Poured Exterior Door Sill Questions and Problem
I had a prehung exterior door installed at my Mother’s garage. Although there was a wooden soleplate elsewhere, between the door jambs, the inside baseboard and the stucco wall, there was a fill of concrete under the swinging area of the door. In removing the heavily glued threshold of the old door, that concrete cracked and was removed.
The door man, in a hurry to finish the door installation, replaced the old concrete with rapid-set cement which he extended in a lip out on to the exterior brick landing. His pour was 1/4″ below the level of the aluminum threshold at one end and the outside lip is heavily cracked.
Unless someone has an elegant solution that allows me to fix this issue with the hung door in place, I’m going to have to remove it and the rapid-set cement and start over on a new sill.
What materials, additives and reinforcement might lead to a water-resistant, durable result in a poured sill balancing those
factors against an early curing time allowing quicker reinstallation of the door with an aluminum threshold?
Is there a minimum thickness of a poured sill for strength? Unless I raise the header and the door, I am going to have to taper the pour down from a .5″ level point on one end of the threshold.
**Would a specific bonding agent be advised to unite the poured sill with the brick landing?
Is there another approach that I’m overlooking here?
Here are some additional pictures of the door from outside looking at the rapid-set cement lip.
Thanks for considering my difficulty.
First off, if you can remove the existing patch without having to pull the door, it may not be necessary to remove the door to install new material. I've quite successfully filled in under an aluminum threshold with patching material, and the seal you get is better than doing it the "right" way, plus you're assured there will be no gaps. (Note this was for our front door, and the wife didn't complain, so it must look OK.)
It's unclear what is under the area. I assume there's a garage slab under most of it, but apparently part is resting on a brick "landing"? Unless the brick is set on the same slab as the rest, you should not "span" the joint between the two with your patch, as differential movement between the two will quickly crack it.
As to the patch material, your local big box will have at least a half-dozen choices. Some are made to go on thick and will not "feather" very well (but likely can "feather" to 1/2"). Others are intended more as a skim coat and "feather" nicely but are not "happy" when applied in thick coats. You want one of the types intended for thicker applications.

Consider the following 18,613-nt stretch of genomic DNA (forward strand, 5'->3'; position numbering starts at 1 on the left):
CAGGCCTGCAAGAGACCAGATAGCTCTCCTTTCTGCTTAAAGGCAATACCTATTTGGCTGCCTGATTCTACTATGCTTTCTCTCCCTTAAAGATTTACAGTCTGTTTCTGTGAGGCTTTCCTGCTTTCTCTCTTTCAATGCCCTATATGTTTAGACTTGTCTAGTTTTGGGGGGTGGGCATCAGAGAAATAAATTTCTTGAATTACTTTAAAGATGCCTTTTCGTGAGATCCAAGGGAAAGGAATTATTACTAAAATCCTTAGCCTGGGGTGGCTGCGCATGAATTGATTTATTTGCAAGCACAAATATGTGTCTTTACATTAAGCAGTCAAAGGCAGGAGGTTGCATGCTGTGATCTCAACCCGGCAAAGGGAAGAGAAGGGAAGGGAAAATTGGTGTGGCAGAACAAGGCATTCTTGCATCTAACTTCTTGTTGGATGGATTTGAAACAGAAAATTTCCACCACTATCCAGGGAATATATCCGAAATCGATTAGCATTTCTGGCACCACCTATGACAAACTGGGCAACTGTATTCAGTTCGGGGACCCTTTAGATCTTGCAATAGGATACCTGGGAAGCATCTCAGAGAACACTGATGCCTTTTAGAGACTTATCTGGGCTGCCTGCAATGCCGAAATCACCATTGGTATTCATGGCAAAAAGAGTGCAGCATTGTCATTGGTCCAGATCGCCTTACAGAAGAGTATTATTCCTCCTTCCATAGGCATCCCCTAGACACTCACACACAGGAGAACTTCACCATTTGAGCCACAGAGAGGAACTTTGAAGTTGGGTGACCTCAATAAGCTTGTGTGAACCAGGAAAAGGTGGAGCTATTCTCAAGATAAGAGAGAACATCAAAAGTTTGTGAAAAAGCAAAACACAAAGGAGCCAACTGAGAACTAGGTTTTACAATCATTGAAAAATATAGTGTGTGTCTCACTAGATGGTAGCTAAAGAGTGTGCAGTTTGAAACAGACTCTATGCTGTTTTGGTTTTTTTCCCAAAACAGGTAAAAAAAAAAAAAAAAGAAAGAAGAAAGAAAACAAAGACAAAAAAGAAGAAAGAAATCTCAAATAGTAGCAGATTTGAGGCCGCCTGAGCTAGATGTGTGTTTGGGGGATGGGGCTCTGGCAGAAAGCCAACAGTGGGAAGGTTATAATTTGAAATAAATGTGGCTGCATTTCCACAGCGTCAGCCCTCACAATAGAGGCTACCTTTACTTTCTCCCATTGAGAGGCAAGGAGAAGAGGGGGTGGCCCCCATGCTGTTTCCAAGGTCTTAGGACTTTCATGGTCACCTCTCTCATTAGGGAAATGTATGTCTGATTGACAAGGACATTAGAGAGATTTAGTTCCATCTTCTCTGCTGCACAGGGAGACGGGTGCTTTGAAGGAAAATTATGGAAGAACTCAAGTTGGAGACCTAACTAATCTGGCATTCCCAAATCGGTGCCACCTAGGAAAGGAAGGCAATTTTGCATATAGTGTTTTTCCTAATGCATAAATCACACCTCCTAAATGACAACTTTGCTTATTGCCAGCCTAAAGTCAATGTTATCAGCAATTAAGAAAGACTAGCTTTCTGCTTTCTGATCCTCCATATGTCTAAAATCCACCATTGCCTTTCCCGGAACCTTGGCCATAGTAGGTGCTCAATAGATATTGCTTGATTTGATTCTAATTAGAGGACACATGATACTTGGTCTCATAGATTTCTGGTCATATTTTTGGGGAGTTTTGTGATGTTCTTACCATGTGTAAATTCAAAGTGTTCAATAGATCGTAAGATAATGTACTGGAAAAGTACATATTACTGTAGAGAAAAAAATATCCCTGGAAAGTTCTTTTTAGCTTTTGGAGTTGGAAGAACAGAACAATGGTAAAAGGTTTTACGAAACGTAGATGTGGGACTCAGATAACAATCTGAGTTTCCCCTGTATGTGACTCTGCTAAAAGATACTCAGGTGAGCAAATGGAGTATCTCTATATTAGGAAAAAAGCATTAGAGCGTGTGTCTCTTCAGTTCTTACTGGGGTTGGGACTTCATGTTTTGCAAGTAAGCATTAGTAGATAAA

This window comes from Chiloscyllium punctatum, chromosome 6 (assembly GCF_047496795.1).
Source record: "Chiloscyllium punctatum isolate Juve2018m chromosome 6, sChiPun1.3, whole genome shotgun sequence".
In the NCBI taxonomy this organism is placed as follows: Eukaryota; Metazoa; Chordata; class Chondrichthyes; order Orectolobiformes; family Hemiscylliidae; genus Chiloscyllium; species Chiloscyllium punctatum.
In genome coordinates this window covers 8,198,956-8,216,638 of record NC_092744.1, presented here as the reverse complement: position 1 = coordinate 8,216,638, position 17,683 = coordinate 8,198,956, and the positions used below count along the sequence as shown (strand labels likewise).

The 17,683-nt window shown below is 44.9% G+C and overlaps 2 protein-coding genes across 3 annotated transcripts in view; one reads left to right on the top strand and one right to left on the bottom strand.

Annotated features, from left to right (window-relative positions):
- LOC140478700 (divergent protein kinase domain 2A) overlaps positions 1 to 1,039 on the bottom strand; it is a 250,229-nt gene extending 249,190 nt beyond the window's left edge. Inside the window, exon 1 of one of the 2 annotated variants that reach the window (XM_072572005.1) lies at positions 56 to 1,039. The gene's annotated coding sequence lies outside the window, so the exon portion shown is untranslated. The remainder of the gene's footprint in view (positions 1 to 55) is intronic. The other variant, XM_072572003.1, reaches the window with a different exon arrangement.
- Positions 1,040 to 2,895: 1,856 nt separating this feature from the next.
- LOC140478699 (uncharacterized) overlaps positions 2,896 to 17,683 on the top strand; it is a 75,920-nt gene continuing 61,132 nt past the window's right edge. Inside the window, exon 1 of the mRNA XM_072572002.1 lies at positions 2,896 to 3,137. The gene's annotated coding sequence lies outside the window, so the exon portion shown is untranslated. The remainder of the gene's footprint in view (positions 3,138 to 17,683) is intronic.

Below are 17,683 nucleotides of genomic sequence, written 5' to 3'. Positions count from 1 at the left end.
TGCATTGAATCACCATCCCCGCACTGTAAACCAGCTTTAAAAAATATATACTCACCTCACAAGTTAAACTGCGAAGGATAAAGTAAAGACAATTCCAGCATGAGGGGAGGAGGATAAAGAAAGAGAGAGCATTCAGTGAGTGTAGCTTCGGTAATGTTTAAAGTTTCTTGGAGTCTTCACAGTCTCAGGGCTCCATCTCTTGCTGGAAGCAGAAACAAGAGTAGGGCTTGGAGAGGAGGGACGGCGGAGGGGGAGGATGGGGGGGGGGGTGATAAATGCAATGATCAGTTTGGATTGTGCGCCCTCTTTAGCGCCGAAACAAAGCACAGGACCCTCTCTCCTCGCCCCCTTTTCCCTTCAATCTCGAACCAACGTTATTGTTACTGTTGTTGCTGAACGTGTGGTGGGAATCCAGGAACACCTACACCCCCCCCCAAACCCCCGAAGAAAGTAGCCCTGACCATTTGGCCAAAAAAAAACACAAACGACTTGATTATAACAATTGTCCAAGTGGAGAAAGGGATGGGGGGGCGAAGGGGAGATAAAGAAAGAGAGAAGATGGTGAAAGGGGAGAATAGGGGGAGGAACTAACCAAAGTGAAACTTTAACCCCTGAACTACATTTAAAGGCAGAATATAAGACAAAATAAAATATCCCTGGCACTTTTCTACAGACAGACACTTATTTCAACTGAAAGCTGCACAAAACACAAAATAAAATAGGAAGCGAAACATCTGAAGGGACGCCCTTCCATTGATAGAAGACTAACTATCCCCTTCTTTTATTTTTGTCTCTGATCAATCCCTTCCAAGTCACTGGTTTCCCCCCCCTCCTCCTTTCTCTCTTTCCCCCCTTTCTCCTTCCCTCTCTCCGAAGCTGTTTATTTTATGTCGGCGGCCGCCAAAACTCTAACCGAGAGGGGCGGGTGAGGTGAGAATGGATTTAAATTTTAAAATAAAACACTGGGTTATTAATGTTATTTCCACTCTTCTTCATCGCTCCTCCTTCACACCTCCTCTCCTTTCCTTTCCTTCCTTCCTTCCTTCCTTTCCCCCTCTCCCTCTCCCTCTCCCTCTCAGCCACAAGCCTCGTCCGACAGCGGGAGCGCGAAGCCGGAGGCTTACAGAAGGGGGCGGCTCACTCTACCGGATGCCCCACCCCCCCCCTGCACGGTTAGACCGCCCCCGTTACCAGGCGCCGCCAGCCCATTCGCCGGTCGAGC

I'm guessing your door guy used what he had on hand or the first thing he could grab, and got something intended more for skim coating. Then he likely mixed it a little too thin, so it shrank and cracked as it dried.
Tediously and carefully, I think the rapid-set can be removed without the door coming off. I think the main cracked area is the lip you see extending beyond the aluminum threshold. Nonetheless, if I have to remove the door to get needed access as ideas develop, I will.
Your comment on the point that the brick landing is a separate slab of different material and will invite cracking is simple and
simply brilliant. I'll keep that fast in mind. A sloping lip is needed outside of the aluminum threshold but it is
going to have to maintain an air gap with the brick landing.
Now I'll turn to thinking about the idea of inserting a piece of Azek or other impervious material on top of whatever poured material goes between the stucco and inner garage wall baseboard to serve as a drip lip.
The door installer wanted to be doublequick and my discussions with others confirm that on a day of mild temperature highs
the best way to get the rapid-set cement to crack was to get it too wet, something he may have done to extend its working life.
I appreciate your insights and help.
The idea of a white oak sill has on top of the upright concrete pour where the wooden sill plate normally would be has come up. It would be wide enough to furnish a good drip edge and sturdy but not maintenance free. One potential problem
might be its thickness. If it is too thick it may require raising the header to raise the door, something I'll check on tomorrow.
Some complain about Azek movement if not secured at intervals. Here, it would be trapped by the aluminum threshold and concrete pour. Can anyone think of a better candidate material that would work under the threshold as a drip edge/sill that would be sturdy stable and not require maintenance in a smaller thickness than a wooden door sill? Stone?
Anyone have experience with stone for sills? What would be a durable variety in, say, a starting 1" thickness that
could bridge the new concrete, broken stucco wall and brick landing without cracking and permit grinding a runoff
slope into it? How must the stone be supported and affixed in this installation?
I tear out and replace doors and sills often as part of what I do and I'd suggest against anything too complicated for the fix.
Anytime you have materials under a door threshold there are problems with sealing out moisture and the more different materials used the worse it gets. Wood of any kind is not a good substitute for an aluminum or cement-based sub-threashold if you will.